work smart

I was never taught
to accept compliments.
Instead I want to cry
as I fumble on words
trying not to call them
a liar.
I was never taught
that my work was
just as good
if not better
than his.
I was taught
that a girl could be
smart or pretty,
never both.
I was taught to walk silently
without conflict
without uproar.
Confidence is a lost art
in our children.
Compassion was removed
from the curriculum
for another state exam.


And if you think
I am lying
or being over-dramatic,
you are perpetuating the disease.

—  Michelle K., The Real Reality.

Careful listening, collaboration, asking good questions—these “soft skills” aren’t always taught in school.

Today’s college graduates need every skill-related edge they can get when it comes to applying for and landing a full-time job.

Numerous surveys and reports indicate that recent U.S. college graduates face a wildly competitive job market along with astronomical student loan debt. More than 40% of recent graduates are underemployed and 16% are working part-time jobs, according to Accenture’s 2013 College Graduate Employment Survey.

One employer survey, conducted by staffing company Adecco, indicates that 44% of responding companies cited “soft skills, such as communication, critical thinking, creativity, and collaboration” as the area with “the biggest gap.”

Additionally, a Talent Shortage Survey from ManpowerGroup discovered that nearly one in five employers worldwide is unable to fill positions because they can’t find people with soft skills.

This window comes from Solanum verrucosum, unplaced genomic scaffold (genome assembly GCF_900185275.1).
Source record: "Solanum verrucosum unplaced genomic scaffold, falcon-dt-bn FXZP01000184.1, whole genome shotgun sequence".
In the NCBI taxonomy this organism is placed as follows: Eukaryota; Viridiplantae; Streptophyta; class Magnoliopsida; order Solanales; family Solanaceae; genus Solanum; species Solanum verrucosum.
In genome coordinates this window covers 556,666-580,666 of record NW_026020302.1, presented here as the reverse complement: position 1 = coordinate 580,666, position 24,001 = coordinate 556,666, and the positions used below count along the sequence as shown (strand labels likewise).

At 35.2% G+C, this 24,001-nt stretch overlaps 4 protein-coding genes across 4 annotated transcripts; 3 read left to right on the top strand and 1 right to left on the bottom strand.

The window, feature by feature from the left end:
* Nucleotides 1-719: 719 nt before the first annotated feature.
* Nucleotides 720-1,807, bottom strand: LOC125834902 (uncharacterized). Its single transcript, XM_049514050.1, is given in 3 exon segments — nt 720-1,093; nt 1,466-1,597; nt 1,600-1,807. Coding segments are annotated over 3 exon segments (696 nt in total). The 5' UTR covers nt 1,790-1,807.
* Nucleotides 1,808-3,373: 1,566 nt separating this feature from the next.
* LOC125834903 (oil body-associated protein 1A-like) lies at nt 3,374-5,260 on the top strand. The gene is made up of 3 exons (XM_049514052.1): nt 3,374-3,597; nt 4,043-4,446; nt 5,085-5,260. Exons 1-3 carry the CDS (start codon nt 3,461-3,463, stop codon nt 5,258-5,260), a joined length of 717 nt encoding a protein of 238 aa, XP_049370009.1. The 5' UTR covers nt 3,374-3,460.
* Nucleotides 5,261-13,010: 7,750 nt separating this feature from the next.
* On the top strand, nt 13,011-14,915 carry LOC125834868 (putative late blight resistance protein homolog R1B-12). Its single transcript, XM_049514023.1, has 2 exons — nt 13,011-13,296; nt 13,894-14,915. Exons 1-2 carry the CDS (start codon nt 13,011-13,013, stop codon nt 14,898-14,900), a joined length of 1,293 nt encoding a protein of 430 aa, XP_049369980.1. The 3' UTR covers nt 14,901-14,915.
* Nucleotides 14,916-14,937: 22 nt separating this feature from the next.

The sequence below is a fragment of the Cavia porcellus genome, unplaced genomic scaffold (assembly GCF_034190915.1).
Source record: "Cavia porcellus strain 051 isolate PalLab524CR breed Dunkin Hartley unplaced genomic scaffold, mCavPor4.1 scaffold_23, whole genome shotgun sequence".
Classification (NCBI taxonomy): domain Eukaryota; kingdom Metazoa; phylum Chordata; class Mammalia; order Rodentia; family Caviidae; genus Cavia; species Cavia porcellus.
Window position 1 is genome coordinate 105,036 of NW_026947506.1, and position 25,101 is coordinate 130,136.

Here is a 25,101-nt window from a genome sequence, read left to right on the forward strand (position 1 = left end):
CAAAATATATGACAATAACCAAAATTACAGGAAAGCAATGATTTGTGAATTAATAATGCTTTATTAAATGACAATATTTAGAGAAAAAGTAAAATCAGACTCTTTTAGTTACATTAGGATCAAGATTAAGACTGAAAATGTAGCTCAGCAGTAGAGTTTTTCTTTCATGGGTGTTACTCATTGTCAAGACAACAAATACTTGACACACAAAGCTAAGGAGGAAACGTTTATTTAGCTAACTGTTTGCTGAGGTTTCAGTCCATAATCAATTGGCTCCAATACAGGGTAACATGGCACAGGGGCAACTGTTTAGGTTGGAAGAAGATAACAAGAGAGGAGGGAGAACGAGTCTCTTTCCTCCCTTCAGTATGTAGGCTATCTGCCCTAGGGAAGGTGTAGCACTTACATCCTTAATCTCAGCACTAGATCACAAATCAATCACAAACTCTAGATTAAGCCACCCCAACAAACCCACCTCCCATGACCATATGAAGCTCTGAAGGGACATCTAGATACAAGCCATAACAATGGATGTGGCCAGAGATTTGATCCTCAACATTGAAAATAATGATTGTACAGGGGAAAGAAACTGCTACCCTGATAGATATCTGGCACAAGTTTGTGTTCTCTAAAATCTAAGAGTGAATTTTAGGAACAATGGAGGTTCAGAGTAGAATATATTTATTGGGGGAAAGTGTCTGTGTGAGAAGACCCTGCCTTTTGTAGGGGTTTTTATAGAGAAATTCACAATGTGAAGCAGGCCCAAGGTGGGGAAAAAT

So what are these soft skills—and other critical workplace skills—that are necessary to join today’s collaborative, fast-moving, real-time workforce? Here are five:

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Pencil Vs Camera - 64 by Ben Heine on Flickr.

DON’T TALK ABOUT WORK.

“The habit of going home to your spouse and debriefing them is very intuitive for a lot of people,” says Peter Shallard, a business psychology expert who focuses on entrepreneurs, but it’s a bad idea.

First, “being stuck in your own work problems is a form of self-indulgence,” and second, rehashing a work problem will “stimulate us to mentally regress back to that afternoon when we had that problem.”

Instead, ask your family members (or friends or roommates) about their days, and challenge yourself to be a good listener. Focusing on other people and their needs is a great way to get out of your own head.

"Smartphones mean the office is always in our pocket. Smart drugs could mean the office is always in our minds."

Given the recent surge in the popularity of nootropics—non-toxic, non-addictive drugs that enhance learning acquisition, increase the coupling of the brain’s hemispheres, and improve processing—a debate over the murky limits of our neurological optimization has arisen as well.

Clearing your mind and living in the moment isn’t about putting productivity on hold. You can be more profitable with less brain clutter.

If you are like me, you probably find yourself multitasking more, yet feeling like it really isn’t benefiting you. As a society, we’re stressing out about more and accomplishing less, adversely impacting both our mindsets and our productivity.

Most of us think of this as the new normal, and we’ve gotten used to juggling more. The begrudging acceptance of this attitude prevents companies from taking actions needed to keep workers focused and productive.

A stretched-thin, stressed-out workplace is not the workplace of the future. It falls on business managers to change this culture and promote focus and compassion—a concept making the rounds in workplace circles known as “mindfulness.” This is the technique of tuning out the noise and focusing deliberately on what is important.

Studies have found that mindfulness at work can increase engagement, productivity, innovation, and measurable business results. Here are three tips to increasing your mindfulness so that you cross tasks off your list and stress about them less.

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